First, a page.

Last night the most obvious (and spectacular) development in the Horseshoe Two fire happened along the south part of the eastern perimeter, where crews burned out land between Owl Butte Road and the oncoming fire. (Local residents who were blanketed in smoke, take heart: there was a bonus in addition to protection. Your road, at least, is now graded!) Results were excellent, and the eastern and northern areas of the fire perimeter are no longer considered dangerous. Today teams will be mopping up there, patrolling and extinguishing hot spots.
Alicia and Tom Davidson, and their mini-horses, live in the back-burned area. They reported a frightening night of fire, but also found the firefighters to be very professional and skilled, to the extent that they were even able to sleep once everything was underway.
A map of the Horseshoe 2 Fire on May 13, showing how it dwarfs and has curled around last year's Horseshoe Fire.
The most active and most worrisome corner continues to be in the southwest: holding it is key to holding the fire, and it is now the number one priority. Part of that corner (upper South Fork) fronts against the 1994 Rattlesnake burn, and a combination of the old burn and high cliffs are holding that edge rather well. But the fire is trying to spread south and west from the old burn, in country that is exceedingly difficult to enter. Today while the wind is calm and air support can be used, the fire team is dropping water there to slow the spread. You can see the critical points on this map.
Detail of fire map on May 13, 2011
Another worry is the finger of fire reaching into upper South Fork (indicated on the map above, "Major effort here too"). A crew hiked into South Fork yesterday to reconnoiter, and today they will anchor a line between two cliffs to attempt to stop that advance.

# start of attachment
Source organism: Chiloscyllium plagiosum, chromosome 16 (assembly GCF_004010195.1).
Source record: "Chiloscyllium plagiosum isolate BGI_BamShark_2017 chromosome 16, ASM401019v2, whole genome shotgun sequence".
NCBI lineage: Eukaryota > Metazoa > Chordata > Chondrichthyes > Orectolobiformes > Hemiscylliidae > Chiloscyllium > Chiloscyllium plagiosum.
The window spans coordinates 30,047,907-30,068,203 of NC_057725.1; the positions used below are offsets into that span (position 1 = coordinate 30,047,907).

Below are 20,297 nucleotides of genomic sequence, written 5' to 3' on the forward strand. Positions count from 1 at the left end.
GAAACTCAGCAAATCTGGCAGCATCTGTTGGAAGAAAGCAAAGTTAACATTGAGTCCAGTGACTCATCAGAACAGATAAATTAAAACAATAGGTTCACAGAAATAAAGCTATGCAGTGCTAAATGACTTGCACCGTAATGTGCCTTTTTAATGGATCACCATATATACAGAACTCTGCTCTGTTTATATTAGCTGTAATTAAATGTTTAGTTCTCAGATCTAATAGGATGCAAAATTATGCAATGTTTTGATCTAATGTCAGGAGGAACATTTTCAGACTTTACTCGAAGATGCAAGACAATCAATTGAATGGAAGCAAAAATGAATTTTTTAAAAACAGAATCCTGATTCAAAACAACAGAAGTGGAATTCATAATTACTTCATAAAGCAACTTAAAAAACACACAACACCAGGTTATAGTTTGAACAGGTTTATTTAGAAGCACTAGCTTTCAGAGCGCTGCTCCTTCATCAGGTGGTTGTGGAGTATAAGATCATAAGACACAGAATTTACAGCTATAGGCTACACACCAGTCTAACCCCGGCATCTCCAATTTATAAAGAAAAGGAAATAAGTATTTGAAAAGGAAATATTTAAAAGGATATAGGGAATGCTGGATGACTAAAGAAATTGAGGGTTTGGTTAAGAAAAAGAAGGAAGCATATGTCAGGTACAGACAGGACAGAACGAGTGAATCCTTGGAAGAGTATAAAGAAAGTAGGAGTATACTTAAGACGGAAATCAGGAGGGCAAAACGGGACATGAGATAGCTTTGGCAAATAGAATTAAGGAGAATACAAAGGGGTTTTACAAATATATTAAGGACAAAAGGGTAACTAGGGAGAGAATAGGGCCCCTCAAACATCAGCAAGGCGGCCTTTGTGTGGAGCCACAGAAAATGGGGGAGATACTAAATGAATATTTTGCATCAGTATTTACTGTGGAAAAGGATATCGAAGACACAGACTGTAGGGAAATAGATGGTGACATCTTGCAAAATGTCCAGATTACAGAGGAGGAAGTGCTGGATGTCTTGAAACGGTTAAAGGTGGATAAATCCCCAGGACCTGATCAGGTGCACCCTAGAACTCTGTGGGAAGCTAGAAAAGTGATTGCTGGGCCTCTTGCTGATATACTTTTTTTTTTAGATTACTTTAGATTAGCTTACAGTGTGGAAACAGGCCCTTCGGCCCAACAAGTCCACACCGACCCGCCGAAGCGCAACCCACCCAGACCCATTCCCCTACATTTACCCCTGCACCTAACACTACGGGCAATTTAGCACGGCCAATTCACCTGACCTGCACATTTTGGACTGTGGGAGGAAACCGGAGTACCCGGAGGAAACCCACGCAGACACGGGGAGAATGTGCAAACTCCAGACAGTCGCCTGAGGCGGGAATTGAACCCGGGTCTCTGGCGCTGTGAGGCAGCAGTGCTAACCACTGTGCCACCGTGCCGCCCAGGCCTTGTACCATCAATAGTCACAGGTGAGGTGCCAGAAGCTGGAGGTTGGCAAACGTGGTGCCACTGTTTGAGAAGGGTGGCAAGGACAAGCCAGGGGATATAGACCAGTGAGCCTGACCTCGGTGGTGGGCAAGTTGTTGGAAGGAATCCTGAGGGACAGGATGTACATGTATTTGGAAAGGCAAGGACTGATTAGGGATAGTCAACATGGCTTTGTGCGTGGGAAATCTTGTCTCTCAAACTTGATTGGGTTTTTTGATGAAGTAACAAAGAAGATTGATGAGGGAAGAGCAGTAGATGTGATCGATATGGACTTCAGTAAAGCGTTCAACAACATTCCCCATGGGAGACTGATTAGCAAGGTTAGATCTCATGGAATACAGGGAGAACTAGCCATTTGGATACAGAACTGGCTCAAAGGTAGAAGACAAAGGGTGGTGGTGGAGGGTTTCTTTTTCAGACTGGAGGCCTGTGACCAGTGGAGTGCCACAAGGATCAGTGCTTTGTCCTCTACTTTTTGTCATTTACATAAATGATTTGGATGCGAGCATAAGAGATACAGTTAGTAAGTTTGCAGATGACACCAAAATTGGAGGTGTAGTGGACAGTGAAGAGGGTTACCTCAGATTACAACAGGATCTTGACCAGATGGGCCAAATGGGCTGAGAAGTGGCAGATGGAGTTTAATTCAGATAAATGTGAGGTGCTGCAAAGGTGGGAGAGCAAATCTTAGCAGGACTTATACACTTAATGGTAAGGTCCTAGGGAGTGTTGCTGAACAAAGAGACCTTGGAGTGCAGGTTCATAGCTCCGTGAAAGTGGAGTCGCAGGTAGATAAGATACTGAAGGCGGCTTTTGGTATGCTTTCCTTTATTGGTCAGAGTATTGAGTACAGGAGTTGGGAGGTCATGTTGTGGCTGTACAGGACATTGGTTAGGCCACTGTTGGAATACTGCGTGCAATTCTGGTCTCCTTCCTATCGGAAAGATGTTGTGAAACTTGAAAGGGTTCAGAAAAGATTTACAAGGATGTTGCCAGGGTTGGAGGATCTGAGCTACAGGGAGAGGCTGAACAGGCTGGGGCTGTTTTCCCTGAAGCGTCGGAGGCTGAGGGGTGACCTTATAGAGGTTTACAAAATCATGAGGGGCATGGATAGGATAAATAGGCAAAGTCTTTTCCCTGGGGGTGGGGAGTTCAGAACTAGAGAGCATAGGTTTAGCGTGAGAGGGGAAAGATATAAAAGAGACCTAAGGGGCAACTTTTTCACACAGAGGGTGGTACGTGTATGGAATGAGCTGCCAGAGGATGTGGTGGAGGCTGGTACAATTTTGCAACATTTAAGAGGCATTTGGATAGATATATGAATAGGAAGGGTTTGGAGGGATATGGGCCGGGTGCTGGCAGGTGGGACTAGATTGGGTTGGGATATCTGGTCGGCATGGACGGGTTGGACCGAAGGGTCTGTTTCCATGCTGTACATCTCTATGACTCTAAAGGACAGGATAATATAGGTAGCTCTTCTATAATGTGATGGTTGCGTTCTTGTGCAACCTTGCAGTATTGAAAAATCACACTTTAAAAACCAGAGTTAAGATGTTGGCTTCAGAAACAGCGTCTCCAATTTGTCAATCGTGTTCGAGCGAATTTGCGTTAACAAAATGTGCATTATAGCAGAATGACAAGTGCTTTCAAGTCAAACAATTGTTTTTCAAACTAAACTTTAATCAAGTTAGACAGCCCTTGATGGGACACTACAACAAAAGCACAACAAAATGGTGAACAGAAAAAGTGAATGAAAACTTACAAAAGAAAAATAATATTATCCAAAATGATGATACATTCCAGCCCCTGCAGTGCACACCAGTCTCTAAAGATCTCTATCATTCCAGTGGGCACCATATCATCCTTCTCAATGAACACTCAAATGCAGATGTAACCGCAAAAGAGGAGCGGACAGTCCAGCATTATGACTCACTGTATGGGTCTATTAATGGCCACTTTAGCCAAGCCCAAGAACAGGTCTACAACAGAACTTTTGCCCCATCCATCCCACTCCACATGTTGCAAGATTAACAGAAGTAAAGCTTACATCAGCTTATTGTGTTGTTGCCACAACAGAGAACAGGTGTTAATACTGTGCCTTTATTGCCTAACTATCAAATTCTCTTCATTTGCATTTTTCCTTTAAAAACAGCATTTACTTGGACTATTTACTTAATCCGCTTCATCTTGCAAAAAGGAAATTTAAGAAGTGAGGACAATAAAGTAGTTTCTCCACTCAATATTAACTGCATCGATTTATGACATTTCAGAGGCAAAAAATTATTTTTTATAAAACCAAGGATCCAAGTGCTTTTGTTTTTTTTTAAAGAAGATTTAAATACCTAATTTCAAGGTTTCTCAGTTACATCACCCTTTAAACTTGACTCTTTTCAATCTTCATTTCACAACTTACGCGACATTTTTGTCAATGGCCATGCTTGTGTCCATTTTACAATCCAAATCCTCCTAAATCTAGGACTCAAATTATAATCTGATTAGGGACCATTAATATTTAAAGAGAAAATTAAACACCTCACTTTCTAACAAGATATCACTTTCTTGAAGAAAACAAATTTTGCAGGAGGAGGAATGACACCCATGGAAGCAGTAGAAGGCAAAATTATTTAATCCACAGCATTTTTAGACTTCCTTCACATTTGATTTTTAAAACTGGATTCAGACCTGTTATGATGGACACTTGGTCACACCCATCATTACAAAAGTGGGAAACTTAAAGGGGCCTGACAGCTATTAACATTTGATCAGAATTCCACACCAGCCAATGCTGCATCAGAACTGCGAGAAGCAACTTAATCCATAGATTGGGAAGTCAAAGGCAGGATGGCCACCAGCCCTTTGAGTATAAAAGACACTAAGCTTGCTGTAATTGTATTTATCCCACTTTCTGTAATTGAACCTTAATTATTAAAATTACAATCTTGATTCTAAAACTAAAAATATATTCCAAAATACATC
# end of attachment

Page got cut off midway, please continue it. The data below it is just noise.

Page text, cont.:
Along Horseshoe Canyon Road, crews will continue to build fire lines today and to prepare for burning from the road and fire lines, back to the spreading fire, to contain it there at the southern perimeter.
Up in the northwest, fire is slowly backing down into Cave Creek Canyon at Cathedral Rock, but it has not yet reached the point where it can be dealt with directly.
As for the numbers, 14,700 acres are estimated to have burned so far, and containment stands at 15%. 602 people have now come to join the effort. Today in the air attack, two heavy water tankers are on loan from Ft. Huachuca. In addition, 2 light, 2 medium and 3 heavy helicopters are working.
Bill Edwards, USFS District Ranger, addresses the firefighters
(Photos by Narca)
Bill Edwards, the Douglas District Ranger for the Coronado National Forest, talked to the fire crews at this morning's briefing about the biological value of what they are fighting to save. Initially the focus was on saving homes and the village of Portal, as the greatest threat loomed there. Now that the public is relatively safe, and the fire has entered deeper into the Chiricahuas, the focus has shifted to minimizing the damage that this fire could do to the rich biodiversity. Bill spoke to the firefighters of the biological significance of the Chiricahua Mountains, of the high density of nesting raptors here, of the rare plant and animal communities, "so that you will know what you are fighting for." That biodiversity is also a primary economic base for communities in southeast Arizona.
Fire is a natural element in the local ecology. What isn't natural is the frequency of unseasonal, human-caused, catastrophic fire we've been experiencing. I've been researching fire ecology and adaptations to fire, and want to get into that in a later post. But for now, one tidbit of information lightens my heart: Arizona Madrone is indeed fire-adapted. Many of the burned madrone trees should root-sprout after fire. So although we may have lost some magnificent old-growth madrones when the north face of Portal Peak (behind my home) burned a few days ago, at least some of them should survive. It may be a few years before they bear berries again, but eventually Portal Peak will once more have food in the autumn for trogons and Eared Quetzals. (It was here that we found the only Eared Quetzal to be recorded so far on a US Christmas Bird Count, back in the winter of 1999-2000.)